Sunday, November 26, 2006

Oldest Scotch Whisky for sale-Glenavon




For those that don't understand the intricacies of single malt whiskys this probably won't make much sense, but the is a bottle of scotch that will go on auction this month that is 150 years old. This bottle is from the distillery "Glenavon" which closed in 1858 and is projected to sell for at least $20,000 ( thats about $600 a dram).

"Bonhams is maintaining client confidentiality, but said the woman remembers the bottle being in her grandmother's home in the 1920s.

The bottle is slightly smaller than the familiar 75cl and made from olive-green glass. The liquid appears to be pale gold and the level is surprisingly high for such an old bottle - almost to the neck - said Bonhams.

The Glenavon Distillery was situated at Ballindalloch in Speyside where the River Avon meets the River Spey.

It was recorded as operating in 1851 and licensed to a John G Smith in 1852.

John Gordon Smith was the son of George Smith, founder of the nearby Glenlivet Distillery, and he joined his father in the business in 1846, helping to establish a small distillery at Delnabo in 1849." It is really amazing that it has remained intact for that long and sealed to the point of so little evaporation. It will be quite an event when it is opened.

Prices for Scotch malt whisky have risen. In September last year an anonymous Asian collector paid 70 million South Korean won ($75,100) for the last bottle of 1926 Macallan malt whisky, a record for a public auction. A bottle of 60-year-old Macallan fetched a then-record 20,150 pounds in 2002.

The bottle of Glenavon is described in the Bonhams catalogue as ``2-part moulded olive-green glass with lettering on base, of around 14 fl ozs capacity white lead capsule embossed 'Glenavon' on sides and Special Liqueur' on top; white paper label in good condition but with some smoke staining. Level: very top shoulder.''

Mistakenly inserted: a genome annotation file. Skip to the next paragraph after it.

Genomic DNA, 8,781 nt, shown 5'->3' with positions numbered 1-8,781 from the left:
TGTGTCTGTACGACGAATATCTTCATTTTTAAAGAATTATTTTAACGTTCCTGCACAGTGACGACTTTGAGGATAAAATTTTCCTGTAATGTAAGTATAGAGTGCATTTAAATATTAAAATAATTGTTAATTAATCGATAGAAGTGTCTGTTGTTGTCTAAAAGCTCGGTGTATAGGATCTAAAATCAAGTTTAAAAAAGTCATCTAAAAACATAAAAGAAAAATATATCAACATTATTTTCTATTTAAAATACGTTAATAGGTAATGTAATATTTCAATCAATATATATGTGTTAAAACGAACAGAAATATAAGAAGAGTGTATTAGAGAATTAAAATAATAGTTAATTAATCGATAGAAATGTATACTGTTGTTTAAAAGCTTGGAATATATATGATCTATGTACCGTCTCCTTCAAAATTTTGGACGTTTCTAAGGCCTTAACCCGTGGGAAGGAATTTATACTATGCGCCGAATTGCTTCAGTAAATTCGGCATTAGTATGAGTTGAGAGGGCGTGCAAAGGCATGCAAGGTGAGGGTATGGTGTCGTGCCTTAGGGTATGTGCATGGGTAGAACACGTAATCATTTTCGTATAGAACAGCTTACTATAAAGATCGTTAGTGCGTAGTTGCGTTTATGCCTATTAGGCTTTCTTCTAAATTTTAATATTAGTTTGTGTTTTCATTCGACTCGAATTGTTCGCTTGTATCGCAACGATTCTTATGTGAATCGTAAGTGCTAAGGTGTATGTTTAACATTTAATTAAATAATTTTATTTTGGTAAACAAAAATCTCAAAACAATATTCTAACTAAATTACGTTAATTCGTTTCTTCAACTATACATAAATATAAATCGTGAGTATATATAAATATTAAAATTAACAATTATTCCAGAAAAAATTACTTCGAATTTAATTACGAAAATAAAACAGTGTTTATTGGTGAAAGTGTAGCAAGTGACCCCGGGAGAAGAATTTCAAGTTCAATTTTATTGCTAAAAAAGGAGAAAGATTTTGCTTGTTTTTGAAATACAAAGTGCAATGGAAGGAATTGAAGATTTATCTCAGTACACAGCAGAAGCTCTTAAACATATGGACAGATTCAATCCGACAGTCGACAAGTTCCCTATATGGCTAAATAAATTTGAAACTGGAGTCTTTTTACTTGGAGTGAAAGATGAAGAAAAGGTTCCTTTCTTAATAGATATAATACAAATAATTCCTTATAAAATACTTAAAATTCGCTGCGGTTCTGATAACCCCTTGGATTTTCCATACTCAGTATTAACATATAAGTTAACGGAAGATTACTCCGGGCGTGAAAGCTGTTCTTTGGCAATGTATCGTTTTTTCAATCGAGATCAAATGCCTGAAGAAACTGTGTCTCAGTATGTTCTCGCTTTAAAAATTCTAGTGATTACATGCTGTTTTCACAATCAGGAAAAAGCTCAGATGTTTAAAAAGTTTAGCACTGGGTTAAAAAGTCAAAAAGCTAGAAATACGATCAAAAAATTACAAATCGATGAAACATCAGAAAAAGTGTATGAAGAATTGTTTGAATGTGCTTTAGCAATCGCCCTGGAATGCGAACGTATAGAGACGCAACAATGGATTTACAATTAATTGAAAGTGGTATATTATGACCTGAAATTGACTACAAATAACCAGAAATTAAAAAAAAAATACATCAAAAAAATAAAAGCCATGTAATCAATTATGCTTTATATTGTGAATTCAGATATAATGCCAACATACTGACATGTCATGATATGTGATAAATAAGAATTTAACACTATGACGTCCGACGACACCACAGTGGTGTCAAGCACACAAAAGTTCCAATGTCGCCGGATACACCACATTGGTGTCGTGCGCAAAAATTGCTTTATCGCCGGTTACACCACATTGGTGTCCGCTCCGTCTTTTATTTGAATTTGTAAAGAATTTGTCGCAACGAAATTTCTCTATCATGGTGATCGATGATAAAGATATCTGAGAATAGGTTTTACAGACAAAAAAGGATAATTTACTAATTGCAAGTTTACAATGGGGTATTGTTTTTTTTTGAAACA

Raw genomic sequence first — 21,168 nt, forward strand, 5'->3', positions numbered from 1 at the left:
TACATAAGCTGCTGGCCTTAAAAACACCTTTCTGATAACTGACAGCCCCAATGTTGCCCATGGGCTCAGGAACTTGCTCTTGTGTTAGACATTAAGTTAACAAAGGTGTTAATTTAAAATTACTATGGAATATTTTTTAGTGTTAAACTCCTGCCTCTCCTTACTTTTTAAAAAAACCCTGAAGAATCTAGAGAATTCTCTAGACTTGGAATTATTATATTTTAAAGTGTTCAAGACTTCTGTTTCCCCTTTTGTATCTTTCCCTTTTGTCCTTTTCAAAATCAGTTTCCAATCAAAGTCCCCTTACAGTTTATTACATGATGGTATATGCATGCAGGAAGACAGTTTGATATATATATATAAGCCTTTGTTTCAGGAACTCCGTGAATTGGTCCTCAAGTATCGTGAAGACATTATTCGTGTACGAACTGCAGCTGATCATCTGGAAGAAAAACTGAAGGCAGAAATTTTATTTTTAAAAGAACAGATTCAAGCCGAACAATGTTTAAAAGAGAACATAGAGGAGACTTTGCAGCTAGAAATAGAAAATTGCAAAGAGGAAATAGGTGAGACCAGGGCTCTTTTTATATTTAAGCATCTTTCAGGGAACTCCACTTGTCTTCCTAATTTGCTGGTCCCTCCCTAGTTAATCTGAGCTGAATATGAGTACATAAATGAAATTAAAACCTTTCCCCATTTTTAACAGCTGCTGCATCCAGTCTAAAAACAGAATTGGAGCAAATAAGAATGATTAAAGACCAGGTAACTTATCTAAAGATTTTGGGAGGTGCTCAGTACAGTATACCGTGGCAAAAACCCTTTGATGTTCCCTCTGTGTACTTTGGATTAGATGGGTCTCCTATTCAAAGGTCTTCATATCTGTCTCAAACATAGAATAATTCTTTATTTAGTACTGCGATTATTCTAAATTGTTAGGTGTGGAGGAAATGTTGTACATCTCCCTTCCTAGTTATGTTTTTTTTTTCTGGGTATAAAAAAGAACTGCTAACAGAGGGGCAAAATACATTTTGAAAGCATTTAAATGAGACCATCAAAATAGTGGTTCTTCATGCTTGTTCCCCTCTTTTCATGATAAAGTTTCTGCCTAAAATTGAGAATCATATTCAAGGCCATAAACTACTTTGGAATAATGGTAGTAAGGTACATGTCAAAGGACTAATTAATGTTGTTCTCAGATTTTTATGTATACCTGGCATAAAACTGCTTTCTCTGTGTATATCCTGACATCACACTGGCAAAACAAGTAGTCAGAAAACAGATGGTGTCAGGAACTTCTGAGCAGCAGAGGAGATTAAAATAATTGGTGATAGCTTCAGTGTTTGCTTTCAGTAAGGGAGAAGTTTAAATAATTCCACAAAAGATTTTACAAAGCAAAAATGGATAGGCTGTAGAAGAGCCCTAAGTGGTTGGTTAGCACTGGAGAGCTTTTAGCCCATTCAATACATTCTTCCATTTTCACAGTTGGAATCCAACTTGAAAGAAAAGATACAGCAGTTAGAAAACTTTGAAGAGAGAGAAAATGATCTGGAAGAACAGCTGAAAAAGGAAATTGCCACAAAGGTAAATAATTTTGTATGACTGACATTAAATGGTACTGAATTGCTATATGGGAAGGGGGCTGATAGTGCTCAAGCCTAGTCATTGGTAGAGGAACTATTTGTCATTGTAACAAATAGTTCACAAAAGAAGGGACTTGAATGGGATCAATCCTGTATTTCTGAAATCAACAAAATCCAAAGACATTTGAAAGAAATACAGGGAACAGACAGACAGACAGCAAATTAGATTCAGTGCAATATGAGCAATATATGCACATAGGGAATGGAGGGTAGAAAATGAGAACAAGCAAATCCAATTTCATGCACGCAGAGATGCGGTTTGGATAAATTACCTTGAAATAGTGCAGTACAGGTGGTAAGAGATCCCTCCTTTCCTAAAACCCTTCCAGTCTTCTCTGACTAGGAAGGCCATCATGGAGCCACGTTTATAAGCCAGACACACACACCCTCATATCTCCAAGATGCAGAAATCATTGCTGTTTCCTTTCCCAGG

Spirits such as whisky don't deteriorate once they are bottled, said Harvey. The price bidders are prepared to pay may be limited by the fact that the precise date of bottling isn't known and it's only a half bottle, said Harvey. With Macallan being my personal favorite.....I wonder what a glass of this old whisky would taste like. At that price I'll never know.

Thursday, November 23, 2006

EPM


This is one disease that causes a great deal of fear and confusion among horse owners and veterinarians. This Neurologic disease is causes by a protozoan parasite that migrates from the intestinal tract to the brain or spinal cord. It is normally found in the feces of possums and armadillos and when they defecate on pastures where horses graze ....they can become exposed.
A very high number of horses are seropositive in the US (about 60% in Florida) but few develop clinical disease. EPM typically has three characteristics 1. Ataxia 2. Atrophy 3. Asymmetry. In other words 1.they stumble 2. have muscle wasting 3. uneven distribution. As the organism replicates in the neural tissue more nerve cells and fibers are damaged causing the neurologic signs.
A complete neurologic exam by a skilled Internist is needed to arrive at a neuroanatomic diagnosis. Once the location of the injury is found then you can better determine the cause. Many neurologic diseases can look like EPM and vice versa so other tests are frequently employed. The main test in use today is a CSF/Spinal tap where a special needle is inserted into the spinal canal and some of the fluid is removed for testing. Specifically we test the fluid for an increase in antibody production to the organism Sarcocystis neurona. If this is positive and the neurologic signs are consistent with EPM , you should begin treatment. If there is blood contamination of the sample then the results can be skewed due to high antibody levels in the serum. The treatment today consists of using a drug called ponazuril or Marquis. This is a 28 day course of treatment that to date has been quite successful. If your horse is stumbling or has focal areas of muscle loss then you should alert your Veterinarian right away so treatment can begin.Technorati Profile

Tuesday, November 21, 2006

Gallium nitrate and Tildren

I've had some response to a post about 3rd world medicine and Holistics. Leave it to me to torque everybody off. It appears that there are quite a few "believers" in Gallium as a treatment for navicular disease. Gallium and a related compound Tildren work be reducing blood calcium levels.